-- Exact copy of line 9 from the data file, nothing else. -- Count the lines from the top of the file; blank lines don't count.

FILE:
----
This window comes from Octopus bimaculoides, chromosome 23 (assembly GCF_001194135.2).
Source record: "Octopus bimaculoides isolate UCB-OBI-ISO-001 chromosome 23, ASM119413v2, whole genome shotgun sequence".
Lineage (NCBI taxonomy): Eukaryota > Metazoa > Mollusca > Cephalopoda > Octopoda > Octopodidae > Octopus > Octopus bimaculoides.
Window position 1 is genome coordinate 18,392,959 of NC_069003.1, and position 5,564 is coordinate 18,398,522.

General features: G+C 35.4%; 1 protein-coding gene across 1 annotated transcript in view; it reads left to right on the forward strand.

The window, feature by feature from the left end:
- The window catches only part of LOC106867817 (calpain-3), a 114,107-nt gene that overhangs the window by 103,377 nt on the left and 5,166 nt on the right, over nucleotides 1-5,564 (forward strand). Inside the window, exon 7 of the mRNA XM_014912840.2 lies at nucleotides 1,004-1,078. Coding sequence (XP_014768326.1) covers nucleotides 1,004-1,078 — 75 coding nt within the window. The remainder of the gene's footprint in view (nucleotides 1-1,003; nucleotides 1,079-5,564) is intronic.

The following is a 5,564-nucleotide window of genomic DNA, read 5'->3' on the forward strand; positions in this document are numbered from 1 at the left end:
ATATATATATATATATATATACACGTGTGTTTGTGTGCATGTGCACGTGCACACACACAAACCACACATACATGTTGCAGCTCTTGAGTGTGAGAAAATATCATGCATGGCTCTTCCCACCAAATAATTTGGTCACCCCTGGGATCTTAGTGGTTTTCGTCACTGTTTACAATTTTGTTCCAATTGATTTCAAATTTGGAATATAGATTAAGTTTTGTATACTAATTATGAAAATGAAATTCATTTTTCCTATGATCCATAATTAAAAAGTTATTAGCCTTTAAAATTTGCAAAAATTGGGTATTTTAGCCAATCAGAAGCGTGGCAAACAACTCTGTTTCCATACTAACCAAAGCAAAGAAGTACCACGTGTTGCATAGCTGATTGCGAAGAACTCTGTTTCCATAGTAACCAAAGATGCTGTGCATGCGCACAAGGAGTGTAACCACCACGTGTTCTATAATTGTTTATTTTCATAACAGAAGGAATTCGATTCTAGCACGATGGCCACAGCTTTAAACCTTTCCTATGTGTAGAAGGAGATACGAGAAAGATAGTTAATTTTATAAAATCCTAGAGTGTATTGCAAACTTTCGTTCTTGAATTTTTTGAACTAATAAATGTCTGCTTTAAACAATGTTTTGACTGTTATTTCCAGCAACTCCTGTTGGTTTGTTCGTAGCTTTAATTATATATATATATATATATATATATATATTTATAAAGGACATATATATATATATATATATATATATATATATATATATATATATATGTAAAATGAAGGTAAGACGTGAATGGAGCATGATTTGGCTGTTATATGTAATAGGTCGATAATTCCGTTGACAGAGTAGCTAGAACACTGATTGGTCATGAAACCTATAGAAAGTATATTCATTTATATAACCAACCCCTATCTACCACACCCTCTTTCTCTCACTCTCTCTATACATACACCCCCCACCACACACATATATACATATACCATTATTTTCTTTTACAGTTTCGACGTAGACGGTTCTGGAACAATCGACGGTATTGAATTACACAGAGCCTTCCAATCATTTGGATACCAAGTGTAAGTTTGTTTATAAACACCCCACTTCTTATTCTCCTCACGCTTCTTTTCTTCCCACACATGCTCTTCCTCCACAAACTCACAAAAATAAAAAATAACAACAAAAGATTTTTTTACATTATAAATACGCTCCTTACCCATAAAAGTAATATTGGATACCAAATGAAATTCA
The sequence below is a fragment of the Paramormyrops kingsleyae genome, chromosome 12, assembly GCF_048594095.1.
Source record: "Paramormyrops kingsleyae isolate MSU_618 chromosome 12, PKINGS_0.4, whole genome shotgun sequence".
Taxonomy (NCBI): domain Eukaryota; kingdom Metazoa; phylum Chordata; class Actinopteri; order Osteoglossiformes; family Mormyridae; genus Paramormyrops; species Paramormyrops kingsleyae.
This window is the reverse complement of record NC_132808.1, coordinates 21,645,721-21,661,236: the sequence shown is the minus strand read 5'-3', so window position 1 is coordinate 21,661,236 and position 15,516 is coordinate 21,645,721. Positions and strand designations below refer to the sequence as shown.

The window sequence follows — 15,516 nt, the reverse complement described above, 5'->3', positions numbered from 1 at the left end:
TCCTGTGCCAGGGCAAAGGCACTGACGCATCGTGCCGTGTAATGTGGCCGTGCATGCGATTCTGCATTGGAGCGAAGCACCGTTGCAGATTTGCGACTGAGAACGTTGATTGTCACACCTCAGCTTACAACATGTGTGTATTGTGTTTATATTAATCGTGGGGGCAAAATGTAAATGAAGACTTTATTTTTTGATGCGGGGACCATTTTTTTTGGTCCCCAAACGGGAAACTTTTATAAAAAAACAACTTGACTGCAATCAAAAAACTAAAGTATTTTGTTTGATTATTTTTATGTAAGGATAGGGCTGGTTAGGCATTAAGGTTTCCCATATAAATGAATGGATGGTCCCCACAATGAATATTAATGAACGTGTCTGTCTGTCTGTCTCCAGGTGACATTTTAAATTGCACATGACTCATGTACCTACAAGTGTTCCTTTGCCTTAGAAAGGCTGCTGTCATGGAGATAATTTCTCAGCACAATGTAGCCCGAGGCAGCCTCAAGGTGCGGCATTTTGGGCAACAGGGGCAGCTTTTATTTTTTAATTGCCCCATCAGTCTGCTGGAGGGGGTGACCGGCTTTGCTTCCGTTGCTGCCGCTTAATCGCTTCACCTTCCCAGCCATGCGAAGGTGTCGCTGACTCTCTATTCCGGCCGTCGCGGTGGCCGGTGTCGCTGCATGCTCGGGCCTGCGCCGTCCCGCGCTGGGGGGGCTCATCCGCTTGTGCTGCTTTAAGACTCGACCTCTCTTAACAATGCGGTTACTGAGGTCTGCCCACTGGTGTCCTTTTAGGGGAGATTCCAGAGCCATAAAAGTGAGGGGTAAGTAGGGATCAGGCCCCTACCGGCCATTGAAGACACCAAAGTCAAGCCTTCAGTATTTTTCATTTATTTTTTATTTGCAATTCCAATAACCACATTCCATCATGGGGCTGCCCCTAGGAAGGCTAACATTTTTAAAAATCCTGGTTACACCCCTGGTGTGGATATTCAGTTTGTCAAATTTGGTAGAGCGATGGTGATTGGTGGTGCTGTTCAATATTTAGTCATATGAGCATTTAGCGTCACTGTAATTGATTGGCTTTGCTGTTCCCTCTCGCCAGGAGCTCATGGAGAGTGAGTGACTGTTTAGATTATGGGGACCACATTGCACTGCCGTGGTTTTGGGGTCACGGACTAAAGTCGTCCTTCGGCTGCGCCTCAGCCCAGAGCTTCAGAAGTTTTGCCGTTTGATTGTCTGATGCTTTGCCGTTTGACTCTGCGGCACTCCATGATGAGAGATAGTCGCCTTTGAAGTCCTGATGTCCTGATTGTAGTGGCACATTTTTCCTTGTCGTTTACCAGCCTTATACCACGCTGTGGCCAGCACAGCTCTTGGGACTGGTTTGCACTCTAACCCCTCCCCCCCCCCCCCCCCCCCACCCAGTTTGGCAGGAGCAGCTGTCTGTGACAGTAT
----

ATATATATATATATATATATACACGTGTGTTTGTGTGCATGTGCACGTGCACACACACAAACCACACATACATGTTGCAGCTCTTGAGTGTGAGAAAATATCATGCATGGCTCTTCCCACCAAATAATTTGGTCACCCCTGGGATCTTAGTGGTTTTCGTCACTGTTTACAATTTTGTTCCAATTGATTTCAAATTTGGAATATAGATTAAGTTTTGTATACTAATTATGAAAATGAAATTCATTTTTCCTATGATCCATAATTAAAAAGTTATTAGCCTTTAAAATTTGCAAAAATTGGGTATTTTAGCCAATCAGAAGCGTGGCAAACAACTCTGTTTCCATACTAACCAAAGCAAAGAAGTACCACGTGTTGCATAGCTGATTGCGAAGAACTCTGTTTCCATAGTAACCAAAGATGCTGTGCATGCGCACAAGGAGTGTAACCACCACGTGTTCTATAATTGTTTATTTTCATAACAGAAGGAATTCGATTCTAGCACGATGGCCACAGCTTTAAACCTTTCCTATGTGTAGAAGGAGATACGAGAAAGATAGTTAATTTTATAAAATCCTAGAGTGTATTGCAAACTTTCGTTCTTGAATTTTTTGAACTAATAAATGTCTGCTTTAAACAATGTTTTGACTGTTATTTCCAGCAACTCCTGTTGGTTTGTTCGTAGCTTTAATTATATATATATATATATATATATATATATTTATAAAGGACATATATATATATATATATATATATATATATATATATATATATATATGTAAAATGAAGGTAAGACGTGAATGGAGCATGATTTGGCTGTTATATGTAATAGGTCGATAATTCCGTTGACAGAGTAGCTAGAACACTGATTGGTCATGAAACCTATAGAAAGTATATTCATTTATATAACCAACCCCTATCTACCACACCCTCTTTCTCTCACTCTCTCTATACATACACCCCCCACCACACACATATATACATATACCATTATTTTCTTTTACAGTTTCGACGTAGACGGTTCTGGAACAATCGACGGTATTGAATTACACAGAGCCTTCCAATCATTTGGATACCAAGTGTAAGTTTGTTTATAAACACCCCACTTCTTATTCTCCTCACGCTTCTTTTCTTCCCACACATGCTCTTCCTCCACAAACTCACAAAAATAAAAAATAACAACAAAAGATTTTTTTACATTATAAATACGCTCCTTACCCATAAAAGTAATATTGGATACCAAATGAAATTCA